Hidden poison in vegetable – agrochemicals
Reports of dicyandiamide (DCD) and whey protein allegedly found in milk powder have sparked widespread panic among consumers, but little do they know that vegetables they consume are equally if not more contaminated, according to a recent study on the use of agrochemicals by farmers.
The report based on an extensive survey in the upcountry says that although it has been advised that farmers should not use any chemicals 14 days prior to the harvesting of vegetables, some farmers do not follow this safety rule. Some 30% of upcountry farmers apply pesticides until 7-10 days before harvesting although some of them knew the harmful effects of agrochemicals, the report prepared by the Hector Kobbekaduwa Agrarian Research and Training Institute (HARTI) says.
In a shocking revelation, the report also says that about a quarter of the famers surveyed maintain agrochemical-free vegetable plots for their own consumption. This dual approach adopted by these farmers, the report says, raises the question whether they are knowingly poisoning the consumers.
The report emphasises the urgent need to monitor pesticide residues in vegetables in the market. The report titled “HARTI Policy Brief on Minimising the Damages of Pesticides” is based on a field research conducted in the Badulla and Nuwara Eliya Districts among 240 randomly selected vegetable and potato farmers.
Only the main hill country crops potato, bean, leeks and cabbage were handpicked for the investigation by the HARTI researchers; but the outcome has been scary. Drawing attention to recent findings that linked the excessive use of agrochemicals by paddy farmers to the mystery Chronic Kidney Disease in the North Central Province, the report notes that vegetable also could contain arsenic and other harmful residues of agrochemicals.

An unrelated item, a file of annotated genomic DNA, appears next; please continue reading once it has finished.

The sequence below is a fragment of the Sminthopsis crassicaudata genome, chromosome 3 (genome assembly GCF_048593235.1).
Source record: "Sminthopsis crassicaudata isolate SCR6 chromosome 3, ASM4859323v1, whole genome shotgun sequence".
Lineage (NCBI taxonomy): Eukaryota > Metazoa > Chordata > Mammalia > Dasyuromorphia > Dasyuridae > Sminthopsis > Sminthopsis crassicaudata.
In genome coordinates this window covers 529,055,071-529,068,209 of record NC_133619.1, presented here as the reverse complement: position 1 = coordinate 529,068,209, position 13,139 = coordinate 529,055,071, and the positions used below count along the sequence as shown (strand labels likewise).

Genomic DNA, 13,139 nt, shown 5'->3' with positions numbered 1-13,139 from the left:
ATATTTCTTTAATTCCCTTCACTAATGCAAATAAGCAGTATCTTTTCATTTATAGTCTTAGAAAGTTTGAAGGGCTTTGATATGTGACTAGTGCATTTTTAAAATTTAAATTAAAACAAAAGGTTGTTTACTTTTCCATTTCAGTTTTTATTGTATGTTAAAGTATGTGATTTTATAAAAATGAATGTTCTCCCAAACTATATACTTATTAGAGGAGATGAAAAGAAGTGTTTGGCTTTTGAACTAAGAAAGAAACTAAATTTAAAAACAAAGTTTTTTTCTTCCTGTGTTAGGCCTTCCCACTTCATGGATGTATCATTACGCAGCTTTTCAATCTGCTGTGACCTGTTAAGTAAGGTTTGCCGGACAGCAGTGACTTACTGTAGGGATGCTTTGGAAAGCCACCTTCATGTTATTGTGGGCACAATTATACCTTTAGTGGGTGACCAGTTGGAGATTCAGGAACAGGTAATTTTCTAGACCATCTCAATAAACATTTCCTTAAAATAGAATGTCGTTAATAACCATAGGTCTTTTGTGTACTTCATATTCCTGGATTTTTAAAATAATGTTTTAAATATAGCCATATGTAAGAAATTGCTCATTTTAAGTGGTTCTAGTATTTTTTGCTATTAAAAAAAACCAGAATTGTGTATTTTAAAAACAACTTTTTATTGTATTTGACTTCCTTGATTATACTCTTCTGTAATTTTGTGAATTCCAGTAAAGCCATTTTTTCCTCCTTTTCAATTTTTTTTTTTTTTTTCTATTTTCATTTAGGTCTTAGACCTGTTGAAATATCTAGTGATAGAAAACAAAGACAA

The research also highlights the ignorance of farmers who overuse or misuse agrochemicals. According to the survey, nearly half of the upcountry famers apply pesticide as a precautionary measure even before any appearance of symptoms of pests or disease.
“The upcountry’s misty wet environment makes vegetable plants prone to pest attacks and fungal diseases. Farmers take their own decisions as to what pesticide to use and how frequently it should be used. Usually they end up in spraying an overdose,” said M.M.M. Abeeyar who led the team of researchers and authored the report together with M.T. Padmajani and M.A.C.S. Bandara.
Farmers who spoke to the Sunday Times said pesticides had lost their strength and often the instructions given on the label of the bottle were not useful.
Cabbage farmer Chamly complained that his crop was being attacked by a pest these days, but the pesticide he used was not answering. “The instructions on the label asked us to mix 28 units. We even doubled this dose – but the problem still persists,” he complained.
Pesticides Registrar Anura Wijesekera said they were testing on the quality of pesticides at the point of import. He advised the farmers to stick to the dose mentioned on the label.
He said pesticides varied and some took time to act and this was probably why some farmers question their strength and overuse them. With the correct dosage, the pest problem could be effectively dealt with. Dr. Wijesekera, however, noted that the quality of pesticides in the market should also be monitored.
Sarath Fernando, an official of the advocacy group, Movement for National Land and Agricultural Reform (MONLAR), said the dearth of agriculture officers to advise farmers had aggravated the problem. “Farmers just get advice from pesticide dealers or decide on a pesticide by following their neighbours. Earlier, there were enough agricultural officers to instruct farmers,” he said.